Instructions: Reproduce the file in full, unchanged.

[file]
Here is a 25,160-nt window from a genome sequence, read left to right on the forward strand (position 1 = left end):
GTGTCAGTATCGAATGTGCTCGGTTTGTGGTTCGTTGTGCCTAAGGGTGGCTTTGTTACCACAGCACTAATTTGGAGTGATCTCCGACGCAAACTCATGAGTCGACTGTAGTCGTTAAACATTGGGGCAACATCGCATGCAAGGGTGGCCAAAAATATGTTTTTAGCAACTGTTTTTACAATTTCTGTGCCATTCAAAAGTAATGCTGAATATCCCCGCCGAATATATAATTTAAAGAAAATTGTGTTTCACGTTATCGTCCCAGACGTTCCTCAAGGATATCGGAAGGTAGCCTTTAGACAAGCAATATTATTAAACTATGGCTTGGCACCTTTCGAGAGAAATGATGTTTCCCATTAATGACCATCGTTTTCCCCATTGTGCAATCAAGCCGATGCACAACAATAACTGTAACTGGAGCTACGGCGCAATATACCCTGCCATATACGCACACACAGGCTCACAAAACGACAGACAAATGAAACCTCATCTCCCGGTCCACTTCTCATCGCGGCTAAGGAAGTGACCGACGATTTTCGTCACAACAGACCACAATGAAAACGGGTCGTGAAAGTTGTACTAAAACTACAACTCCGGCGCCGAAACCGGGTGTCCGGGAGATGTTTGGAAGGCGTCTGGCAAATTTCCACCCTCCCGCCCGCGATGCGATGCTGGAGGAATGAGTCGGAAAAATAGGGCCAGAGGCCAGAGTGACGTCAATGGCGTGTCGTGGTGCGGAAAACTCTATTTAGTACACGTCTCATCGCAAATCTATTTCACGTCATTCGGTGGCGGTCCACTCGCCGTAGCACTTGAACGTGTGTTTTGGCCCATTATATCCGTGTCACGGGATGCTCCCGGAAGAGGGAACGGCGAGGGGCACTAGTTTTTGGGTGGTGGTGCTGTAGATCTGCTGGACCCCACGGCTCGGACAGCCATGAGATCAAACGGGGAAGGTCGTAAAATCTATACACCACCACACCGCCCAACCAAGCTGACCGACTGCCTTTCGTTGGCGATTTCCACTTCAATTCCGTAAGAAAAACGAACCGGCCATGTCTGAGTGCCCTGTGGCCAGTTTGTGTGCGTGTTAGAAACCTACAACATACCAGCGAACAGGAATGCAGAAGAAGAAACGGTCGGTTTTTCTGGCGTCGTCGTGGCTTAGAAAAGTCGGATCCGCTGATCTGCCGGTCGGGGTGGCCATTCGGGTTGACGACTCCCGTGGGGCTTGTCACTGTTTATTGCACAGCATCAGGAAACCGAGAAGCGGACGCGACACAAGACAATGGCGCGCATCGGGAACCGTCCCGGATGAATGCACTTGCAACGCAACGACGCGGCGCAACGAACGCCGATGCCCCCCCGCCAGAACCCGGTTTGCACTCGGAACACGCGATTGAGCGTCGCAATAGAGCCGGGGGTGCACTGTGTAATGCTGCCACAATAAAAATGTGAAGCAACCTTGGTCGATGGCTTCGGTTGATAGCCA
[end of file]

Here is a 25,160-nt window from a genome sequence, read left to right on the forward strand (position 1 = left end):
GTGTCAGTATCGAATGTGCTCGGTTTGTGGTTCGTTGTGCCTAAGGGTGGCTTTGTTACCACAGCACTAATTTGGAGTGATCTCCGACGCAAACTCATGAGTCGACTGTAGTCGTTAAACATTGGGGCAACATCGCATGCAAGGGTGGCCAAAAATATGTTTTTAGCAACTGTTTTTACAATTTCTGTGCCATTCAAAAGTAATGCTGAATATCCCCGCCGAATATATAATTTAAAGAAAATTGTGTTTCACGTTATCGTCCCAGACGTTCCTCAAGGATATCGGAAGGTAGCCTTTAGACAAGCAATATTATTAAACTATGGCTTGGCACCTTTCGAGAGAAATGATGTTTCCCATTAATGACCATCGTTTTCCCCATTGTGCAATCAAGCCGATGCACAACAATAACTGTAACTGGAGCTACGGCGCAATATACCCTGCCATATACGCACACACAGGCTCACAAAACGACAGACAAATGAAACCTCATCTCCCGGTCCACTTCTCATCGCGGCTAAGGAAGTGACCGACGATTTTCGTCACAACAGACCACAATGAAAACGGGTCGTGAAAGTTGTACTAAAACTACAACTCCGGCGCCGAAACCGGGTGTCCGGGAGATGTTTGGAAGGCGTCTGGCAAATTTCCACCCTCCCGCCCGCGATGCGATGCTGGAGGAATGAGTCGGAAAAATAGGGCCAGAGGCCAGAGTGACGTCAATGGCGTGTCGTGGTGCGGAAAACTCTATTTAGTACACGTCTCATCGCAAATCTATTTCACGTCATTCGGTGGCGGTCCACTCGCCGTAGCACTTGAACGTGTGTTTTGGCCCATTATATCCGTGTCACGGGATGCTCCCGGAAGAGGGAACGGCGAGGGGCACTAGTTTTTGGGTGGTGGTGCTGTAGATCTGCTGGACCCCACGGCTCGGACAGCCATGAGATCAAACGGGGAAGGTCGTAAAATCTATACACCACCACACCGCCCAACCAAGCTGACCGACTGCCTTTCGTTGGCGATTTCCACTTCAATTCCGTAAGAAAAACGAACCGGCCATGTCTGAGTGCCCTGTGGCCAGTTTGTGTGCGTGTTAGAAACCTACAACATACCAGCGAACAGGAATGCAGAAGAAGAAACGGTCGGTTTTTCTGGCGTCGTCGTGGCTTAGAAAAGTCGGATCCGCTGATCTGCCGGTCGGGGTGGCCATTCGGGTTGACGACTCCCGTGGGGCTTGTCACTGTTTATTGCACAGCATCAGGAAACCGAGAAGCGGACGCGACACAAGACAATGGCGCGCATCGGGAACCGTCCCGGATGAATGCACTTGCAACGCAACGACGCGGCGCAACGAACGCCGATGCCCCCCCGCCAGAACCCGGTTTGCACTCGGAACACGCGATTGAGCGTCGCAATAGAGCCGGGGGTGCACTGTGTAATGCTGCCACAATAAAAATGTGAAGCAACCTTGGTCGATGGCTTCGGTTGATAGCCA